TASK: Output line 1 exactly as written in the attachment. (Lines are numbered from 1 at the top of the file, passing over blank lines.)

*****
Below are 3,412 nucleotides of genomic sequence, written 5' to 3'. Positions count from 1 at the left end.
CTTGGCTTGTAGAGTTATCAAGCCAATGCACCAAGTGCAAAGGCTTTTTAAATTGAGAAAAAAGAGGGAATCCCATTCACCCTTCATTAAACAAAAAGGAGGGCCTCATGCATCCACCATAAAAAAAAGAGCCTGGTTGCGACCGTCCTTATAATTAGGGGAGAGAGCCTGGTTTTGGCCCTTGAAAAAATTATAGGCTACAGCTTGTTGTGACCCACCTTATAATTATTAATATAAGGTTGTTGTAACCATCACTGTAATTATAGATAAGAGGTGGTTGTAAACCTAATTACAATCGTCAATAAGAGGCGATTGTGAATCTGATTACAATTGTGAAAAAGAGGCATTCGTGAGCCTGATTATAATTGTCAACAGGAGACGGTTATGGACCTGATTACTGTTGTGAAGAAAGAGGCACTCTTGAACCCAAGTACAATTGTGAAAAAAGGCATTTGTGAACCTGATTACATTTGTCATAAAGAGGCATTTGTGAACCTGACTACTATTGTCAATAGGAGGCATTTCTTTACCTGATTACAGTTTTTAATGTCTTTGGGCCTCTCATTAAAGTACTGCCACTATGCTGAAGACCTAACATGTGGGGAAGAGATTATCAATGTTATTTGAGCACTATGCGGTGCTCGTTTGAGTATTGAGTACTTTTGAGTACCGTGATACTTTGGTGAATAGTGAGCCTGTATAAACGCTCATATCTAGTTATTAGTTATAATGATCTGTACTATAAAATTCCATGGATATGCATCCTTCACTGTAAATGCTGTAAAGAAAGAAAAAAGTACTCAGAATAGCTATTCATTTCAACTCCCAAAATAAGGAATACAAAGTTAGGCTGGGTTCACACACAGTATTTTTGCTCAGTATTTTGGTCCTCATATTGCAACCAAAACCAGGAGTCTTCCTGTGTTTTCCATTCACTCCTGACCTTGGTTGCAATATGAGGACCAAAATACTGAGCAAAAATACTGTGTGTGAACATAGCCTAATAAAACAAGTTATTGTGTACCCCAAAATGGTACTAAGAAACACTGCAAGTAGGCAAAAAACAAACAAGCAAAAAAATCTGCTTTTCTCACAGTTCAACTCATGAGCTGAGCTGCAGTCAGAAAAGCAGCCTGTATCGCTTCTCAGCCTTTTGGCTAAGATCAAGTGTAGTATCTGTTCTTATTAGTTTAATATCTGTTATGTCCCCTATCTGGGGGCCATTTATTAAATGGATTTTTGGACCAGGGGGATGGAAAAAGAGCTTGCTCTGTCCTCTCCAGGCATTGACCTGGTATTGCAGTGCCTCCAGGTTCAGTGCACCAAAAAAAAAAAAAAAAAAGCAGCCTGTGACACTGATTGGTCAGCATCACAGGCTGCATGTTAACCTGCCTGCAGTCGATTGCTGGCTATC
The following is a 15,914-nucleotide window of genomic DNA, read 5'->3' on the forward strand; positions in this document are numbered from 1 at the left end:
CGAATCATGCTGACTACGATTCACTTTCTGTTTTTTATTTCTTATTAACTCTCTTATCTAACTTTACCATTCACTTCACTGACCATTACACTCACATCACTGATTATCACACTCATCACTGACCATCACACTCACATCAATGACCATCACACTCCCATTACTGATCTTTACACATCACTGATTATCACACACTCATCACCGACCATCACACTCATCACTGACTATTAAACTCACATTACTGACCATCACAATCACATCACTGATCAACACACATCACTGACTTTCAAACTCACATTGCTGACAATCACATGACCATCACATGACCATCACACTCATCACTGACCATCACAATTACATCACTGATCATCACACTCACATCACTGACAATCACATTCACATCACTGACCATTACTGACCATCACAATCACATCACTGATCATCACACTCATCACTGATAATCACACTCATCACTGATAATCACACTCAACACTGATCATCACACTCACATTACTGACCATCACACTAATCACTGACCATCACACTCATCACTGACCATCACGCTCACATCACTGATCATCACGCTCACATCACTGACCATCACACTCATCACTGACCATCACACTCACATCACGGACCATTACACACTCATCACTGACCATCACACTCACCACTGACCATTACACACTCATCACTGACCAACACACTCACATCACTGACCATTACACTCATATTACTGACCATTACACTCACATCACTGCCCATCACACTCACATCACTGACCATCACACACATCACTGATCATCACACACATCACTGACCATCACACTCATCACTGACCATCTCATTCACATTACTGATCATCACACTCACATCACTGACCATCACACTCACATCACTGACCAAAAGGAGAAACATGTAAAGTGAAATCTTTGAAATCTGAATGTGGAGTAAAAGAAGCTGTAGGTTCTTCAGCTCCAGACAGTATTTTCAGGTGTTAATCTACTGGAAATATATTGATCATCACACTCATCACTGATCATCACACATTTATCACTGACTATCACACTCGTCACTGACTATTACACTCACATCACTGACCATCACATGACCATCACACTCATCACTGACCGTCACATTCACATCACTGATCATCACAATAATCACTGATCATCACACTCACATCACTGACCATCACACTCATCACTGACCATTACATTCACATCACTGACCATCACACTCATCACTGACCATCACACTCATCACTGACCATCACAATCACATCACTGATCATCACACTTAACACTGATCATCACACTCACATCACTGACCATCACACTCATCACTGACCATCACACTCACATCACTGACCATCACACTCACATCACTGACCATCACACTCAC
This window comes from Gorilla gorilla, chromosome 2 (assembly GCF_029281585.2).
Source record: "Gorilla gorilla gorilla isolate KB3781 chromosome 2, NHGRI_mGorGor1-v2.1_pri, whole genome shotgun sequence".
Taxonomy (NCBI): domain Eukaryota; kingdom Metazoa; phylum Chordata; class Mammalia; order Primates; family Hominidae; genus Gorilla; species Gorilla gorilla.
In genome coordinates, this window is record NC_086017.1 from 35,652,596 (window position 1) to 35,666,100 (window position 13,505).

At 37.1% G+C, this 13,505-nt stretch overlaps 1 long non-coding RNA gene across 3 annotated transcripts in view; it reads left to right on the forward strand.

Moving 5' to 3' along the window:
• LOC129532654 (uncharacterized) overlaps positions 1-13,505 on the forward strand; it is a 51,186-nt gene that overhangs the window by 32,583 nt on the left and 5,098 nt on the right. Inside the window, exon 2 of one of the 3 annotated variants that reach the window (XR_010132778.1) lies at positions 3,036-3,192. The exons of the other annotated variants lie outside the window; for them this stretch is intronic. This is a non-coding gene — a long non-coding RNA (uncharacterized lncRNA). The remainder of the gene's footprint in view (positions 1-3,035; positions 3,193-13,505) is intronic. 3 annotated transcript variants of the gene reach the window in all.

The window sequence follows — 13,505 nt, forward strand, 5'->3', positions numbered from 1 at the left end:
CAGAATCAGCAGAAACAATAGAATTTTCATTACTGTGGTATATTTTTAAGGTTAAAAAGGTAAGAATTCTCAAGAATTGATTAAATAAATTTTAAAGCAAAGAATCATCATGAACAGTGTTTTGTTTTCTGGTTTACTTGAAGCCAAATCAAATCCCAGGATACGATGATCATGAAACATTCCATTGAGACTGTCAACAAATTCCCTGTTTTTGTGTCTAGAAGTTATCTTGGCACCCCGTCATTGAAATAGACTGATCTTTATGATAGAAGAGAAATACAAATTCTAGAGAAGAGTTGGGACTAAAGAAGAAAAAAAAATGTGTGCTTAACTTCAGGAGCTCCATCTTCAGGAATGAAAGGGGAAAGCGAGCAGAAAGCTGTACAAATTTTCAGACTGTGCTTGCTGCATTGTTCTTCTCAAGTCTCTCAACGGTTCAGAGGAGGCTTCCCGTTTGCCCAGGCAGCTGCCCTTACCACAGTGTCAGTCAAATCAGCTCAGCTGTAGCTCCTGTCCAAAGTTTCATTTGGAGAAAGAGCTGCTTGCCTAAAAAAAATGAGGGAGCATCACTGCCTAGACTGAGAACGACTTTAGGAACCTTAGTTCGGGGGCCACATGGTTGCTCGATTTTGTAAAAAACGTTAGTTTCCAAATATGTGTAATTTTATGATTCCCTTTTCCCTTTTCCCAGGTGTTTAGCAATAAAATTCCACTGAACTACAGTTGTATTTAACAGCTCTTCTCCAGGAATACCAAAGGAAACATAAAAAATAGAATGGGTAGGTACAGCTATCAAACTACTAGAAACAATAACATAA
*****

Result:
Below are 3,412 nucleotides of genomic sequence, written 5' to 3'. Positions count from 1 at the left end.